It started with the stars, dozens of which are stuck to the particle board in the crawlspace beneath the stairs of our Eau Claire home. I’d have never noticed them were it not for my young children, who took it upon themselves to transform that crawlspace into a clubhouse, populating it with…
Most American farmers spent the last week of May and the first week of June either driving through mud or stuck in it. Their two farming partners, Mother Nature and Uncle Sam, were little help; one brought threats of more rain and mud, the other threats of more tariffs and bailouts.
The month of May left as it arrived: riding in a rowboat from flooded farm field to flooded farm field across the Midwest. Worse, June is sloshing in with more rain, more mud and more worry.
Hats off to Beth Ford for calling out President Donald Trump’s questionable arithmetic.
In Wisconsin, our natural resources are an essential part of who we are as a state. We value our outdoor traditions, and the stewardship program has helped Wisconsinites preserve natural areas and expand access to recreational activities, all of which are beneficial.
It’s a truism in American agriculture that food-growing technology undergoes an industry-shaking metamorphosis every generation.
One sign that spring has arrived is when I realize that no matter how many hours I try to squeeze into the day it just isn’t long enough to finish my work.
Now that spring is maybe here to stay and summer isn’t far behind, my husband and I have decided it’s a good time for a “lifestyle change” (my preferred term for “diet,” which has the connotation of temporary change and isn’t something we’ll stick to).
From the Wisconsin Dairy Task Force 2.0’s early meetings, members highlighted the need for research and innovation to maintain Wisconsin’s world leadership in all things dairy. Across the 51 recommendations that members have developed and approved in the past seven months, there is a consist…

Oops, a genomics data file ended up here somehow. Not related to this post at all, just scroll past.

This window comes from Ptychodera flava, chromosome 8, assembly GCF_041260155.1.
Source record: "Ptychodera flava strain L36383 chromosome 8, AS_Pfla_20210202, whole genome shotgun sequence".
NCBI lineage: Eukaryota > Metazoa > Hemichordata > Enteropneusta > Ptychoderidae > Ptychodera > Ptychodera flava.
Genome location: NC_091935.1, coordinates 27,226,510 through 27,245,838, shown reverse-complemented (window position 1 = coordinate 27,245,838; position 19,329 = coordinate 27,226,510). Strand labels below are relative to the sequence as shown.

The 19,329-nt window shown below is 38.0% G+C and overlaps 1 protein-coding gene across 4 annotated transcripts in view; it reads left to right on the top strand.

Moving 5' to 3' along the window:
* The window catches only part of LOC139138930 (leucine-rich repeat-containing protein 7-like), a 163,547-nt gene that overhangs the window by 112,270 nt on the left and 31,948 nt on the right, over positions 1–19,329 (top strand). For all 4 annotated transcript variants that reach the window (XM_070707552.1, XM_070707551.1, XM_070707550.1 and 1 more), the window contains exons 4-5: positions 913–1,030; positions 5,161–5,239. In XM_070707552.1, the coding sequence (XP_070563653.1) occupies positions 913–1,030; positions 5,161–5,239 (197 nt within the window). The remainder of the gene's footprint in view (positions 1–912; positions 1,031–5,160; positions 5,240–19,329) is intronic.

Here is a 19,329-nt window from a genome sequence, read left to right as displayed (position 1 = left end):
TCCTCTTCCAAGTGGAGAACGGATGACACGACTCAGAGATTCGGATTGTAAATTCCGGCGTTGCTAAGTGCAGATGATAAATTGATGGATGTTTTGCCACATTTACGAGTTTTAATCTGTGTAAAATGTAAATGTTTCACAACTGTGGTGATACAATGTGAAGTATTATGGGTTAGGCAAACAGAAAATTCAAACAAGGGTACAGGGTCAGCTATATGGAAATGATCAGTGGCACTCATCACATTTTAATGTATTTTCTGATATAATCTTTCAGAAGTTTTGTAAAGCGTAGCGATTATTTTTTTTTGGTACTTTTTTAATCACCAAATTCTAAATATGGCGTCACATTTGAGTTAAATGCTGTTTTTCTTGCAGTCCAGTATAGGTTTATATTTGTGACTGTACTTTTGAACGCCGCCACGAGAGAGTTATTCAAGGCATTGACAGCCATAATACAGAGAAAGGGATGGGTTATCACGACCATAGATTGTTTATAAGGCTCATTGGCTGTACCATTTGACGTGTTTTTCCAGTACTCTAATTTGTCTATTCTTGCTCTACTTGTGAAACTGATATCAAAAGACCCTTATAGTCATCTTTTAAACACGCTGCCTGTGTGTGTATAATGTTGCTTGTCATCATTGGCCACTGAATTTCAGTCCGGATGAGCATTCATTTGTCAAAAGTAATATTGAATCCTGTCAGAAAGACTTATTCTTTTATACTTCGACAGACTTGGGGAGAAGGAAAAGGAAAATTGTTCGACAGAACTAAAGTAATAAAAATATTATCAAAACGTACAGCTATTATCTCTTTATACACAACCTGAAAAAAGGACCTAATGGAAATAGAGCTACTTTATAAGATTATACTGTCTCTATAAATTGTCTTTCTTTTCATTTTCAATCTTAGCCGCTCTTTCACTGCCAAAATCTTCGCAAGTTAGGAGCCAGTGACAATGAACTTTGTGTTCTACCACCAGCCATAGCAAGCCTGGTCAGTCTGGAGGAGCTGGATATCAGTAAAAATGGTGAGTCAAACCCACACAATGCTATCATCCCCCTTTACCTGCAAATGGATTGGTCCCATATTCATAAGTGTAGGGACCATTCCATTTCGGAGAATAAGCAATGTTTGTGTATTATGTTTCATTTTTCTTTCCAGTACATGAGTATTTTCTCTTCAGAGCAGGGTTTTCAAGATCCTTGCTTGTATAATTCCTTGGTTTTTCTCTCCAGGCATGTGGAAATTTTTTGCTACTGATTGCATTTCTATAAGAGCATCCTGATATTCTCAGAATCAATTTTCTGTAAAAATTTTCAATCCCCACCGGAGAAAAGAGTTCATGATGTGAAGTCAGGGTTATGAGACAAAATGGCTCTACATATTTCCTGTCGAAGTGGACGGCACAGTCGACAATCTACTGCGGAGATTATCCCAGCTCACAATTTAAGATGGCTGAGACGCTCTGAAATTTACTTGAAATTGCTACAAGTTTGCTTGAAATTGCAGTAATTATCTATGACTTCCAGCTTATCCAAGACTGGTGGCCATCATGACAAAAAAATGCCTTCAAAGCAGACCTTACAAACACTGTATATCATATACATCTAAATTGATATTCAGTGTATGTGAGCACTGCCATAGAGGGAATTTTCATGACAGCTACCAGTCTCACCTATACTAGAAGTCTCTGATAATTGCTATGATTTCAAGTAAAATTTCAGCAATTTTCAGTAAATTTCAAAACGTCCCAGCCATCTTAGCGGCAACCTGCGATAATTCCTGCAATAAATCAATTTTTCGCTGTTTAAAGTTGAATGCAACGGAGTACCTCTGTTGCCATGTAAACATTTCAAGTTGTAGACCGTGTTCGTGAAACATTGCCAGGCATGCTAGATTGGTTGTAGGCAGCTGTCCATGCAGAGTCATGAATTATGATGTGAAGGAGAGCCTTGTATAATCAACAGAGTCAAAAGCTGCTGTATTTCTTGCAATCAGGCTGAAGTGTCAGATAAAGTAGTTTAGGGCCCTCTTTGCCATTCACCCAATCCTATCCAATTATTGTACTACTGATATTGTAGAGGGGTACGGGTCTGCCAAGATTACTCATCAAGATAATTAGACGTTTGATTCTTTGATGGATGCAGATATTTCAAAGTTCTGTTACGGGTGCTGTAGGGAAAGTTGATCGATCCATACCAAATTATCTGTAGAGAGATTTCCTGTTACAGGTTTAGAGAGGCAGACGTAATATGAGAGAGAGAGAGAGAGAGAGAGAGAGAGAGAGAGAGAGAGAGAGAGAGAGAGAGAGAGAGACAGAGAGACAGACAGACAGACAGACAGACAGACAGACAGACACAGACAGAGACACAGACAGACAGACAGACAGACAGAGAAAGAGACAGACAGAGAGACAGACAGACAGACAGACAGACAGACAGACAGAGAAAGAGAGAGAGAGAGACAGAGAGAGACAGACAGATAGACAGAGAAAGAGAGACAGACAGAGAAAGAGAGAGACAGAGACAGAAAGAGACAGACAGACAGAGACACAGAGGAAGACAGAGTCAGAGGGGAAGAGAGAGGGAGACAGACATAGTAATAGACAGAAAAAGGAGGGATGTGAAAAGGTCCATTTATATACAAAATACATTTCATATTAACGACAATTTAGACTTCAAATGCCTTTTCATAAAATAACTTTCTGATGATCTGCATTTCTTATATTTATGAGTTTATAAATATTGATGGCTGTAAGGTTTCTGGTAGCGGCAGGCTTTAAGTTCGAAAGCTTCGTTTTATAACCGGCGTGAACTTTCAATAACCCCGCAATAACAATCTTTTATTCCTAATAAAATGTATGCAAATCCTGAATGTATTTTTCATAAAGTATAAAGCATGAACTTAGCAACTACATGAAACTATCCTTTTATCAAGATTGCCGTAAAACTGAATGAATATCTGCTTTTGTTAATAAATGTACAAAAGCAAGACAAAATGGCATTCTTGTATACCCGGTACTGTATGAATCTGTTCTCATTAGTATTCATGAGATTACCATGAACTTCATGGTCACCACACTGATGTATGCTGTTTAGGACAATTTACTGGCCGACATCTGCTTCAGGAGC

No one I know has ever witnessed a train wreck as it happened. As such, when a friend or colleague says or writes that an event “was like watching a train wreck happen,” I’m pretty sure it wasn’t like watching a train wreck happen.
America’s dairy farmers are putting Speaker of the House Nancy Pelosi on notice.
Approval of the North American Free Trade Agreement (NAFTA 2.0, also known as the U.S.-Mexico-Canada Agreement) will do little to reverse the problems of the NAFTA agreement of 1994. Nothing in the proposed replacement agreement will prevent job outsourcing, nor is there any part of the agre…
Putting the skis into storage until next season is always difficult, in more ways than one.
The Association of Equipment Manufacturers is regularly asked to comment on the state of the agriculture industry. As an equipment manufacturing industry representative, I often find myself responding to questions from our members, reporters or industry stakeholders related to current market…
Sanford Bishop and Sonny Perdue go way back.
We are deluding ourselves if we think that exports alone will forge a viable future for America’s dairy farm families. We’ve had 25 years of steadily increasing trade, and look where it’s gotten us: 352 Wisconsin dairy farms lost in 2016, 465 Wisconsin dairy farms lost in 2017 and 691 Wiscon…